The 1:5:200 ratio

Whilst preparing a presentation on the benefits of PPT and how it extends beyond construction I sought out a diagram for the 1:5:200 ratio. This is often shown in a whole life cycle management diagram usually shown as a growing series of bubbles.
If the initial construction costs of a building is 1, then its maintenance and operating costs over the years if 5 and the business operating costs (salary of people working in that building) is 200.

However when looking into this I came across the following paper which raised doubt on the accuracy of this ratio.
Exposing the Myth
I am still looking to see if there has been any response since this publication as the diagram is still “in circulation”. It does still do the job of focusing the mind on downstream aspects of building/construction whilst putting PPT into a much more far reaching envelope of influence and potential.

Further reference: (the font of all conjecture)


About Shaun Farrell

I have been involved in the construction sector since 1986 and over the years I have seen things change dramatically. Much of the change has been directly as a result of technology. This blog will be about the key combinations of People, Process and Technology. Any views expressed here are strictly my own.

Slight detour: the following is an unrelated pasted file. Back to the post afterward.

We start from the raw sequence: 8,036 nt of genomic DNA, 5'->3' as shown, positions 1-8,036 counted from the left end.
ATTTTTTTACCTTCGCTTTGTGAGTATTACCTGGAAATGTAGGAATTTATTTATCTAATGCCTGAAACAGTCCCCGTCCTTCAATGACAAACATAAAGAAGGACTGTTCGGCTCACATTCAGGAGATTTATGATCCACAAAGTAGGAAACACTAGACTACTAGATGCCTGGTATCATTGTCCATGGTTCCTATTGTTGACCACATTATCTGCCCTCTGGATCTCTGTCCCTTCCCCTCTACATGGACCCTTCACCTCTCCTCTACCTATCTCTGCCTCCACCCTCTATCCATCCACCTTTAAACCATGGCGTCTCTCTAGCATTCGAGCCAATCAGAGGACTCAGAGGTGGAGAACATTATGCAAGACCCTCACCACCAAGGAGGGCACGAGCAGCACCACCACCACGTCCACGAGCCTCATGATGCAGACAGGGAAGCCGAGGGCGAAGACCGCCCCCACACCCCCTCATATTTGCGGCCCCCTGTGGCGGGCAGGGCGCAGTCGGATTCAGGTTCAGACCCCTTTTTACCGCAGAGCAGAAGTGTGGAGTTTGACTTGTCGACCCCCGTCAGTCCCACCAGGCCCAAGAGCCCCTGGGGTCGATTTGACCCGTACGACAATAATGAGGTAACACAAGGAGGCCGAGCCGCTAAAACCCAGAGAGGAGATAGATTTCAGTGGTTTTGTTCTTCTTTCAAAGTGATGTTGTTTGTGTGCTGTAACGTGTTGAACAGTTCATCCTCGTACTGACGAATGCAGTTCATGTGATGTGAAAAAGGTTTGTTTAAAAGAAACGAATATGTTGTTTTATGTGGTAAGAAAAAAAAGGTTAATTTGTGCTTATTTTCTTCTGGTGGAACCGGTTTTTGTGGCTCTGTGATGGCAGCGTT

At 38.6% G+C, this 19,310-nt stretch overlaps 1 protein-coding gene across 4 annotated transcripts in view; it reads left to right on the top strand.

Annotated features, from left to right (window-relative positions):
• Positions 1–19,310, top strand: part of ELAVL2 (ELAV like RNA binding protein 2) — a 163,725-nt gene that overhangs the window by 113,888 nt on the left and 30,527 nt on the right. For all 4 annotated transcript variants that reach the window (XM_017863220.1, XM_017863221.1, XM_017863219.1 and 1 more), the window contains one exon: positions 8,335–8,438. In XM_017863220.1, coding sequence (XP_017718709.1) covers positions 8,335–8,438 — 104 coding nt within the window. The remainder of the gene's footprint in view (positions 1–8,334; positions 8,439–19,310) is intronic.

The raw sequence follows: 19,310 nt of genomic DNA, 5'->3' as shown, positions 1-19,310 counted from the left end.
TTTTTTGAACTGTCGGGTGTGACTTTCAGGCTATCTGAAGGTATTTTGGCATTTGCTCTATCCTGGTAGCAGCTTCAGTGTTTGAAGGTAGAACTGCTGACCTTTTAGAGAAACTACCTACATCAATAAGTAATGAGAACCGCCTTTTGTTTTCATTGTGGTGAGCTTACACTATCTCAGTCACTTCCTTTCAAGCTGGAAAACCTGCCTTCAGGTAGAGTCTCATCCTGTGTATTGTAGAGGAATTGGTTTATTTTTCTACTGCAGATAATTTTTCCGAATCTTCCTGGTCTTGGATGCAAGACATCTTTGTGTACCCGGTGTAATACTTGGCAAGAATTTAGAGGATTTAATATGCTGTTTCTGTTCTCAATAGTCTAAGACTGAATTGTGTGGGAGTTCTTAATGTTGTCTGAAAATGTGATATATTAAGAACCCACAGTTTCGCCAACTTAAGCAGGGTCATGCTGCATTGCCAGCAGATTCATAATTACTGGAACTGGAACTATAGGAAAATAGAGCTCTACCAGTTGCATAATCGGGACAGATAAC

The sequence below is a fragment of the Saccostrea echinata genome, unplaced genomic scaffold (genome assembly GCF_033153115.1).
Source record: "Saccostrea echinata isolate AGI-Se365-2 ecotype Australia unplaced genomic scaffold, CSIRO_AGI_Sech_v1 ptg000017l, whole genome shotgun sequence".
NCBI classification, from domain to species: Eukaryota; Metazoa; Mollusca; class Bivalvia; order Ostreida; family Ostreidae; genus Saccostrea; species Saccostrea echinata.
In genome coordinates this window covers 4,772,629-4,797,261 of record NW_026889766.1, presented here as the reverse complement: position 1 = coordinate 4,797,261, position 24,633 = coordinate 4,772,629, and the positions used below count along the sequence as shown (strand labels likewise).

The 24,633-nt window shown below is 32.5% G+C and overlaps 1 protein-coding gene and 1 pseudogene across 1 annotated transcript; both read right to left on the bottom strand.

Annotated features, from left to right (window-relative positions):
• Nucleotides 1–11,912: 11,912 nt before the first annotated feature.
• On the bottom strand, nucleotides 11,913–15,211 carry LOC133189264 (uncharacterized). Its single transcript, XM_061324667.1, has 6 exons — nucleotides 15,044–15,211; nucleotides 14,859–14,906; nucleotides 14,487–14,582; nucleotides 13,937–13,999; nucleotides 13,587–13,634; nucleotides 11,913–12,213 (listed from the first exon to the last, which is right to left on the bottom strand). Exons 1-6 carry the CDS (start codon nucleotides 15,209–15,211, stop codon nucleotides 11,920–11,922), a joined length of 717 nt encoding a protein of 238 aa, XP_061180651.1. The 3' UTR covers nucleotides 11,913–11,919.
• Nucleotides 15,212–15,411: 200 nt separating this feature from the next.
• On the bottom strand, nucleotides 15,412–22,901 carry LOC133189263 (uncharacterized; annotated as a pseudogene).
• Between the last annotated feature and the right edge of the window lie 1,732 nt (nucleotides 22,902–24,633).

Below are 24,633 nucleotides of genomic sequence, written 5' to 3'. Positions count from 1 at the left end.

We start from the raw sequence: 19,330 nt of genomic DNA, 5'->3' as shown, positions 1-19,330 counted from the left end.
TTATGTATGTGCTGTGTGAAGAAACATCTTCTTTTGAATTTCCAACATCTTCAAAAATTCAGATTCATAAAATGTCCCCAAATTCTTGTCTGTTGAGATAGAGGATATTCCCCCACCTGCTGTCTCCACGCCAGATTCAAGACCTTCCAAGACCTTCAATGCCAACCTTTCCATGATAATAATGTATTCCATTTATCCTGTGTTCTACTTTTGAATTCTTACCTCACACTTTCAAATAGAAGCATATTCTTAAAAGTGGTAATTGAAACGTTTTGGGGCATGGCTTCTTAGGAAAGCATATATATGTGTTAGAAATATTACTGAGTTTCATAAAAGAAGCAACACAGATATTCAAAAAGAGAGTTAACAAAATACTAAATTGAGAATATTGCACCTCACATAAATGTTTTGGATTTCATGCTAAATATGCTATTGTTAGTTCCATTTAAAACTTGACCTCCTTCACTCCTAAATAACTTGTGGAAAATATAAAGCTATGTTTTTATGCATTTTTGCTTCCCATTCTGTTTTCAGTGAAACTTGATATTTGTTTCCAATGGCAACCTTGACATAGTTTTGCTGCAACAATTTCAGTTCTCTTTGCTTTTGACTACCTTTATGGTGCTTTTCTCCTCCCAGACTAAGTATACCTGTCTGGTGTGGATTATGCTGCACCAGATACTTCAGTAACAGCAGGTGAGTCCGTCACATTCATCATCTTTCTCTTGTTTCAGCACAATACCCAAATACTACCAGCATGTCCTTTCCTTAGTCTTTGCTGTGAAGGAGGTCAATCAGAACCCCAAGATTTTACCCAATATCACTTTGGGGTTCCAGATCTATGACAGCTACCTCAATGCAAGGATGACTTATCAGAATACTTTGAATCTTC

This entry was posted in Brain Dump, People, Process, Tools. Bookmark the permalink.

One Response to The 1:5:200 ratio

  1. Mac says:


    I’d be interested to learn if you made any headway with this one – did you come across anything to support Hughes et al? Or any PROOF of the 1:5:200 ratio? I’m doing my MSc dissertation on WLC, and I’ve yet to come across a shred of hard data to support the 1:5:200 ratio, yet it’s referenced everywhere, including in the RICS consultation paper on WLC. Hughes et al. seemed to provide a supported, evidenced argument that this figure is wildly inaccurate – yet I have struggled to find anything in literature suggesting further thought has been given to it. It’s obviously only a ‘rule of thumb’ – but it’s somewhat worrying that it has been adopted on such a wide scale. So again, if you managed to find anything discussing the ratio – either supporting the 1:5:200 rule of thumb, or Hughes et al. – I’d be delighted to read it.



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